Jump to content
Hanriverprod

Sony Will Announce the A6500

Recommended Posts

One trick that they can play is to read the sensor at lower bit depths (say, 6 bits), then resynthesize the final pixel at 8 bits during the debeyering process. That would reduce the amount of raw data by 4X. Someone viewing the output would not be able to tell the difference, especially on an oversampled sensor.

Share this post


Link to post
Share on other sites
EOSHD Pro Color for Sony cameras EOSHD Pro LOG for Sony CamerasEOSHD C-LOG and Film Profiles for All Canon DSLRs
2 hours ago, Mattias Burling said:

Yes, raw can be compressed, absolutely nothing strange about that.
And just like with stills you have lossless or lossy compression.

Lossless: No information lost, kinda like winzip to make it easier (even tough its not exactly like that).
Lossy/visually lossless: Where some information is lost but nothing that a couple of eyes could ever spot.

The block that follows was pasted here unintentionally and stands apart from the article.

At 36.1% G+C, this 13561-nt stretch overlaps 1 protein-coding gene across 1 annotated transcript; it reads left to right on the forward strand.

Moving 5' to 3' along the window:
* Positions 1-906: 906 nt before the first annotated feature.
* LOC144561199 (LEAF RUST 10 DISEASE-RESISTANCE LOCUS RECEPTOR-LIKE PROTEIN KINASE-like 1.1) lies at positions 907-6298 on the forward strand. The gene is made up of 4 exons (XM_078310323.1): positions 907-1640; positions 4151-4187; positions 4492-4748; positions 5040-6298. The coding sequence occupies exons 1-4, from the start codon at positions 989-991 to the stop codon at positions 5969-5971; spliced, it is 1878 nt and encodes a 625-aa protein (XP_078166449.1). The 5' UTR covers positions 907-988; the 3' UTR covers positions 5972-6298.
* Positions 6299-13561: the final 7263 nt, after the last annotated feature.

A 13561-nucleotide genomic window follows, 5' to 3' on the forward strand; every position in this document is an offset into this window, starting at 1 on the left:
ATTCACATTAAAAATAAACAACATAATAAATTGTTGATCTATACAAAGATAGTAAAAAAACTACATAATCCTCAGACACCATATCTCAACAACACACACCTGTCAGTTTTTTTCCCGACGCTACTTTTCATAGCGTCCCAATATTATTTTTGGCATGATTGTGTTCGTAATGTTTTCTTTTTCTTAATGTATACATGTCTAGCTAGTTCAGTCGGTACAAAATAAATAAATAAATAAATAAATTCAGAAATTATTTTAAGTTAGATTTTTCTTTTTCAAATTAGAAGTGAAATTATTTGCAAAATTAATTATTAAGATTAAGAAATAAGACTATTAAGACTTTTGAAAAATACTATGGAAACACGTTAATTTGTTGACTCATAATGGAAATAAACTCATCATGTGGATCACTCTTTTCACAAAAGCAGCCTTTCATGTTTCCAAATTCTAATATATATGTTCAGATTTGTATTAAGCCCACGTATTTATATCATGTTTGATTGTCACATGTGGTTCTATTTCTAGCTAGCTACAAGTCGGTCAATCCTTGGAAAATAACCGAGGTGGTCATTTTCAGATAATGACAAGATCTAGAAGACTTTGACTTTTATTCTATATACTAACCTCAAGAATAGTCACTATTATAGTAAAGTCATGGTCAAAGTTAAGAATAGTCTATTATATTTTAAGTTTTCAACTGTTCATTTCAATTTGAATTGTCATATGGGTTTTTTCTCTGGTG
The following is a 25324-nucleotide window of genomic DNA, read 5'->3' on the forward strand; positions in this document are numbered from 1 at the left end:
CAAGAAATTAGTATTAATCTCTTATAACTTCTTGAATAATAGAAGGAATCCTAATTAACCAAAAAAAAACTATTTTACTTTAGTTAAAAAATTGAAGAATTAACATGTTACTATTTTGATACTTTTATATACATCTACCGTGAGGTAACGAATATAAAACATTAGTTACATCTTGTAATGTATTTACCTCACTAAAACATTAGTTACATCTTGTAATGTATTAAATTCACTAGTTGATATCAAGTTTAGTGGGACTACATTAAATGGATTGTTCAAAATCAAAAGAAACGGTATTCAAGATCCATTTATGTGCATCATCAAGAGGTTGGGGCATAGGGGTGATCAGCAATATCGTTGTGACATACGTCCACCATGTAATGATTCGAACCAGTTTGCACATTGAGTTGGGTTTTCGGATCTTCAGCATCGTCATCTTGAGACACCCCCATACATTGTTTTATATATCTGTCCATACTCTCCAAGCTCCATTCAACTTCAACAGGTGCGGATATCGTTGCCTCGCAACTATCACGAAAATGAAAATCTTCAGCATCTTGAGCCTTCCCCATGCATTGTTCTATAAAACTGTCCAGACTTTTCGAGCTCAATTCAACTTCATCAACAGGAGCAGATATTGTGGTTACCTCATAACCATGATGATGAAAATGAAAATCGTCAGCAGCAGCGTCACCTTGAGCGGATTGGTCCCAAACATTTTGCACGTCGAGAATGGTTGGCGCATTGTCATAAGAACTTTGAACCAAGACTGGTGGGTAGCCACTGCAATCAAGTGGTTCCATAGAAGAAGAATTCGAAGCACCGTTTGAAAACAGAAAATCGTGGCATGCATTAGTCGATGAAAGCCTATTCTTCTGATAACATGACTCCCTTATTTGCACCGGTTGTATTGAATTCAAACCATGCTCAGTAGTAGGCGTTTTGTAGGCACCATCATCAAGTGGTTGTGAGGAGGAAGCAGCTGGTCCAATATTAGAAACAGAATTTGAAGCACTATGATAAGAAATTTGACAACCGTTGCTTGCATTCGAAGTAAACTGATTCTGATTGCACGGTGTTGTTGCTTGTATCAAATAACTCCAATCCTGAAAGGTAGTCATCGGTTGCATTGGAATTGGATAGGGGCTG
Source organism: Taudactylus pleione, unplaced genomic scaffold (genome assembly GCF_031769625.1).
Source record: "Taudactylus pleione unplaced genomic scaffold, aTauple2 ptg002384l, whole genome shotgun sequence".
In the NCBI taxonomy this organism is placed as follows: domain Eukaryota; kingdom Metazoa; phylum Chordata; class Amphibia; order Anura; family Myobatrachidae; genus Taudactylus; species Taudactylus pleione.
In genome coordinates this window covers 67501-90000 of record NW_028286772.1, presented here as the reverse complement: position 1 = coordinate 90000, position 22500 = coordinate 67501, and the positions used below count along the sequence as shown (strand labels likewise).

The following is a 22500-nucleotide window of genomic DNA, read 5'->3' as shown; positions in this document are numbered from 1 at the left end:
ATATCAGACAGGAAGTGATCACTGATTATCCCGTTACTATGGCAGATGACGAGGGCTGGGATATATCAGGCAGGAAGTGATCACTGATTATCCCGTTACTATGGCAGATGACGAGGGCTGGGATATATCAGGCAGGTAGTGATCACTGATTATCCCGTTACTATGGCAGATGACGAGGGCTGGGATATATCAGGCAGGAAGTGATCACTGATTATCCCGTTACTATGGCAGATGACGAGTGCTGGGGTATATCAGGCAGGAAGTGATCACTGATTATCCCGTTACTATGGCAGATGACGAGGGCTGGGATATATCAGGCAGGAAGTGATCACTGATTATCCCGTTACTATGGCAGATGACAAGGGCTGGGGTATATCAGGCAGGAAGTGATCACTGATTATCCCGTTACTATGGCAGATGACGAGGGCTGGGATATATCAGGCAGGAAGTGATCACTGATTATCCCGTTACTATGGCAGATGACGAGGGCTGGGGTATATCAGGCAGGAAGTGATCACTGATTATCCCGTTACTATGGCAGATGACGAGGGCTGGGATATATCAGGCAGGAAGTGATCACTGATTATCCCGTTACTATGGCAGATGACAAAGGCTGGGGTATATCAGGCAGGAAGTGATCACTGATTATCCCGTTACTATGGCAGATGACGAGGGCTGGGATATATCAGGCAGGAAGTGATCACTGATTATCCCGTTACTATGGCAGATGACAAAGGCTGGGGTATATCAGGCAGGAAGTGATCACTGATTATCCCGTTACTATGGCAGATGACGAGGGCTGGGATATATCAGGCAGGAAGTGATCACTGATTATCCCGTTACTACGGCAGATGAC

Uncompressed raw: Not very common, I can only think of the 5Dmkiii, the 2.5K BMCC if it has the original firmware or the Digital Bolex. Might of course be others but those are the three I know.

Seems some would like to know they ins and outs about raw, this article is pretty in depth: http://www.hdvideopro.com/columns/help-desk/formats-explained/#

Ok, I read and understood. But my questions are still the same. Is the one produced by a 5d mk3 a real raw video, as discussed in the article?

 

And...if real raw still from a camera is at least 30MB, how can this be stored in a 24-30fps video? Even compressed, it would still be huge. If too compressed, it'd not be much better than jpg...perhaps more latitude, but less details or something else.

Share this post


Link to post
Share on other sites

Question about the a6300: How bad is the rolling shutter in 1080p?